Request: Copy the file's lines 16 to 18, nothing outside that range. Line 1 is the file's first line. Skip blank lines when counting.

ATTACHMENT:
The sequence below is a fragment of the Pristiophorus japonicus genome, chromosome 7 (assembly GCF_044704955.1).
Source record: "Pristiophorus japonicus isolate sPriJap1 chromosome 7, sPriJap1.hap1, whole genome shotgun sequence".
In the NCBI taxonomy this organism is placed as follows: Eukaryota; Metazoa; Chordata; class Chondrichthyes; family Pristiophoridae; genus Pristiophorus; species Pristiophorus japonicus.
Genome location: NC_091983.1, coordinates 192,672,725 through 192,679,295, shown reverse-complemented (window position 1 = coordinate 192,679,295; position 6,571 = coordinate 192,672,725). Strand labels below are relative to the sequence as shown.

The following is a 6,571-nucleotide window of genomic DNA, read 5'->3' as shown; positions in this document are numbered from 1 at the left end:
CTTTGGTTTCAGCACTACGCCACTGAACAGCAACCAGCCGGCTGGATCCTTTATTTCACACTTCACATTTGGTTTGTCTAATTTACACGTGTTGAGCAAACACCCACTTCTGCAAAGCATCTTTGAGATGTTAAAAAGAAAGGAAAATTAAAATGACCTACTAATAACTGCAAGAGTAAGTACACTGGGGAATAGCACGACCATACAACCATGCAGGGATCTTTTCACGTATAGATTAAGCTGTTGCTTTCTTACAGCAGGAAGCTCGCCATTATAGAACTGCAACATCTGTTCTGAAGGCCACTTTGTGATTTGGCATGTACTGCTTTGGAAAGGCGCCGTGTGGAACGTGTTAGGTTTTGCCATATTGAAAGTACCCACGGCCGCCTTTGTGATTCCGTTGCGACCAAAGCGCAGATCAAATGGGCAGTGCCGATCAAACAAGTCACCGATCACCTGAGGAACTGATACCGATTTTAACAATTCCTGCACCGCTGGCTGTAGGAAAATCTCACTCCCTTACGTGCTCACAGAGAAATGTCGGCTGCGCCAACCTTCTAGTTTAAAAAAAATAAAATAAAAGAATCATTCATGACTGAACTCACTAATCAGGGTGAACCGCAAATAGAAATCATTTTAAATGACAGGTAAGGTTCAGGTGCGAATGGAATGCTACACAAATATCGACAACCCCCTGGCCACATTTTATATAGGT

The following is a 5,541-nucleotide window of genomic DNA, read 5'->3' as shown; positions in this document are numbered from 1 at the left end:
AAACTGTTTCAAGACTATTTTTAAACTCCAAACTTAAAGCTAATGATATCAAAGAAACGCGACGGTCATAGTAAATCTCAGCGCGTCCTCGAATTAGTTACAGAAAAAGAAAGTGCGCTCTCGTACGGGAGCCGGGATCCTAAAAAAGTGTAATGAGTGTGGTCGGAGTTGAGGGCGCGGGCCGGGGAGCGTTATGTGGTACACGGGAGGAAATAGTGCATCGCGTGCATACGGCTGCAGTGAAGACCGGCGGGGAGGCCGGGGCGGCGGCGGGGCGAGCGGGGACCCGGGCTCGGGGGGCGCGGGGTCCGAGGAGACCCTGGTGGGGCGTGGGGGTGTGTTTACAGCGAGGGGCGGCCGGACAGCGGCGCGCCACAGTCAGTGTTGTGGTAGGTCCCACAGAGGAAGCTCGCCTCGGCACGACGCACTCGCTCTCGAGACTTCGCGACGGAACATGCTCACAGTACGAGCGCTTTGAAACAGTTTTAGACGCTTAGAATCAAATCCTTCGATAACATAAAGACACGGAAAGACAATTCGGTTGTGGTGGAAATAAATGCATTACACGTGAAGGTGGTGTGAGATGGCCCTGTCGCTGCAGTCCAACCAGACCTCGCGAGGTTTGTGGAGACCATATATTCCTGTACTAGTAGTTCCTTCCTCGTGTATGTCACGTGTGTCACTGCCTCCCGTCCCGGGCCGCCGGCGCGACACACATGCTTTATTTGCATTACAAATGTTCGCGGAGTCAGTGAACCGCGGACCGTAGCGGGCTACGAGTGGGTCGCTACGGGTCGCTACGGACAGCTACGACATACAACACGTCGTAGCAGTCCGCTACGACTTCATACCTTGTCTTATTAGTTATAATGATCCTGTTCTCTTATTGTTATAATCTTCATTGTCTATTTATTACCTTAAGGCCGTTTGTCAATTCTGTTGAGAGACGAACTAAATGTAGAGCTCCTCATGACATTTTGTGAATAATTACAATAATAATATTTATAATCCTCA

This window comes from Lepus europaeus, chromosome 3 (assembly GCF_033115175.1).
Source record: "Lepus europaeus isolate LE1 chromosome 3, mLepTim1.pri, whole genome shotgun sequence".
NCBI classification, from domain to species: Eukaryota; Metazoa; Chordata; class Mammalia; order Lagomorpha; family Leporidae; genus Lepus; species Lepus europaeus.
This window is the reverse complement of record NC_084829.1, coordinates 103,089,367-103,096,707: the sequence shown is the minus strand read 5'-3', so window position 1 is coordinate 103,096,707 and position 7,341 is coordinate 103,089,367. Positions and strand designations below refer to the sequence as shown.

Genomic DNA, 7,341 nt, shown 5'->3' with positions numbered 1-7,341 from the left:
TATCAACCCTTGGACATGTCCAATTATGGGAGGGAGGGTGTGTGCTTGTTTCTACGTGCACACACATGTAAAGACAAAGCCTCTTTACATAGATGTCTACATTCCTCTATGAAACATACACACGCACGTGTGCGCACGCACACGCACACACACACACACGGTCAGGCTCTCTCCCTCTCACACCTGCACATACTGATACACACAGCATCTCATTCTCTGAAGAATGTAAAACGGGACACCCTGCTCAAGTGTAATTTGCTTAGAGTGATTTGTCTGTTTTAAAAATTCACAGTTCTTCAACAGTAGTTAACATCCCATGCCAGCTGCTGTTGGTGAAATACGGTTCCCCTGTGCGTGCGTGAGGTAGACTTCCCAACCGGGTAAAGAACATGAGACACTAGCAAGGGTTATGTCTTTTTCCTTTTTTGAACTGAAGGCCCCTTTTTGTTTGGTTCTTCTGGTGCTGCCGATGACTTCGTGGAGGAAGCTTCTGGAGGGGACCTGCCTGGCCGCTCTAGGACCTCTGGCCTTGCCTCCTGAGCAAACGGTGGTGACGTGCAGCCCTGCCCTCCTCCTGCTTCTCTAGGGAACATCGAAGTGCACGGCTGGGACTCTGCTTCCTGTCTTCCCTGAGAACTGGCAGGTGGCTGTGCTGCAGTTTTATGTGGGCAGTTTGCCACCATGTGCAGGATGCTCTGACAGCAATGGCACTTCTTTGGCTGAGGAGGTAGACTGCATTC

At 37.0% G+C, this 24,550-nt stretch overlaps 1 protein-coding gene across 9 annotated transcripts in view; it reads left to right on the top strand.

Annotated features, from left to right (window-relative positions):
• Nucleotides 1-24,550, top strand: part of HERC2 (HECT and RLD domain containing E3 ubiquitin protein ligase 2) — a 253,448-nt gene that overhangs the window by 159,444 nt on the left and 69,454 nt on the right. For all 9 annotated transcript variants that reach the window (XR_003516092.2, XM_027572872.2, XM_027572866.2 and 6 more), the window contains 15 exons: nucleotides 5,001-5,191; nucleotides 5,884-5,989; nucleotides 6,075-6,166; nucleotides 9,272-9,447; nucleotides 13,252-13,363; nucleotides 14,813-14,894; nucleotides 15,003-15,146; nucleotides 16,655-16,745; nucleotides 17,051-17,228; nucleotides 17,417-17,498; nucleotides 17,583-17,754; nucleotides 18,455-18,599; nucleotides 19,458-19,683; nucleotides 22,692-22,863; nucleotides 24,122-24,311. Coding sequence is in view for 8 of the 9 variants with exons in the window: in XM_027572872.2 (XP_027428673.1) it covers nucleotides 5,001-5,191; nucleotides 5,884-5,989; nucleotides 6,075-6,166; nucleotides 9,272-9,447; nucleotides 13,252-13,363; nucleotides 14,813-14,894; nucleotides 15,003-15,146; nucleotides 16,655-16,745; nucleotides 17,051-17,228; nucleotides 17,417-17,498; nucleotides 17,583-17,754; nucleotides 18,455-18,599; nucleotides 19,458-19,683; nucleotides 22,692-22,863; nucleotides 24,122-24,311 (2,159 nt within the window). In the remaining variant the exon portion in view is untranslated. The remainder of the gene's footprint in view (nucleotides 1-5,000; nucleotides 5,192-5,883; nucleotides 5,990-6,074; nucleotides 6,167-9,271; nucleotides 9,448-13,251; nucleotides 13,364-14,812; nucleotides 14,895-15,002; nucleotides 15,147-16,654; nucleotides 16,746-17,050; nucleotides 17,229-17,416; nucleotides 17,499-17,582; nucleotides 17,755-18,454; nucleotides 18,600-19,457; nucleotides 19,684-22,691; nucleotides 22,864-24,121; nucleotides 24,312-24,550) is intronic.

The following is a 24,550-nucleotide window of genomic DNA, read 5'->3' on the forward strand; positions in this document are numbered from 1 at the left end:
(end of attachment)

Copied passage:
Annotated features, from left to right (window-relative positions):
• Nucleotides 1-24,550, top strand: part of HERC2 (HECT and RLD domain containing E3 ubiquitin protein ligase 2) — a 253,448-nt gene that overhangs the window by 159,444 nt on the left and 69,454 nt on the right. For all 9 annotated transcript variants that reach the window (XR_003516092.2, XM_027572872.2, XM_027572866.2 and 6 more), the window contains 15 exons: nucleotides 5,001-5,191; nucleotides 5,884-5,989; nucleotides 6,075-6,166; nucleotides 9,272-9,447; nucleotides 13,252-13,363; nucleotides 14,813-14,894; nucleotides 15,003-15,146; nucleotides 16,655-16,745; nucleotides 17,051-17,228; nucleotides 17,417-17,498; nucleotides 17,583-17,754; nucleotides 18,455-18,599; nucleotides 19,458-19,683; nucleotides 22,692-22,863; nucleotides 24,122-24,311. Coding sequence is in view for 8 of the 9 variants with exons in the window: in XM_027572872.2 (XP_027428673.1) it covers nucleotides 5,001-5,191; nucleotides 5,884-5,989; nucleotides 6,075-6,166; nucleotides 9,272-9,447; nucleotides 13,252-13,363; nucleotides 14,813-14,894; nucleotides 15,003-15,146; nucleotides 16,655-16,745; nucleotides 17,051-17,228; nucleotides 17,417-17,498; nucleotides 17,583-17,754; nucleotides 18,455-18,599; nucleotides 19,458-19,683; nucleotides 22,692-22,863; nucleotides 24,122-24,311 (2,159 nt within the window). In the remaining variant the exon portion in view is untranslated. The remainder of the gene's footprint in view (nucleotides 1-5,000; nucleotides 5,192-5,883; nucleotides 5,990-6,074; nucleotides 6,167-9,271; nucleotides 9,448-13,251; nucleotides 13,364-14,812; nucleotides 14,895-15,002; nucleotides 15,147-16,654; nucleotides 16,746-17,050; nucleotides 17,229-17,416; nucleotides 17,499-17,582; nucleotides 17,755-18,454; nucleotides 18,600-19,457; nucleotides 19,684-22,691; nucleotides 22,864-24,121; nucleotides 24,312-24,550) is intronic.

The following is a 24,550-nucleotide window of genomic DNA, read 5'->3' on the forward strand; positions in this document are numbered from 1 at the left end: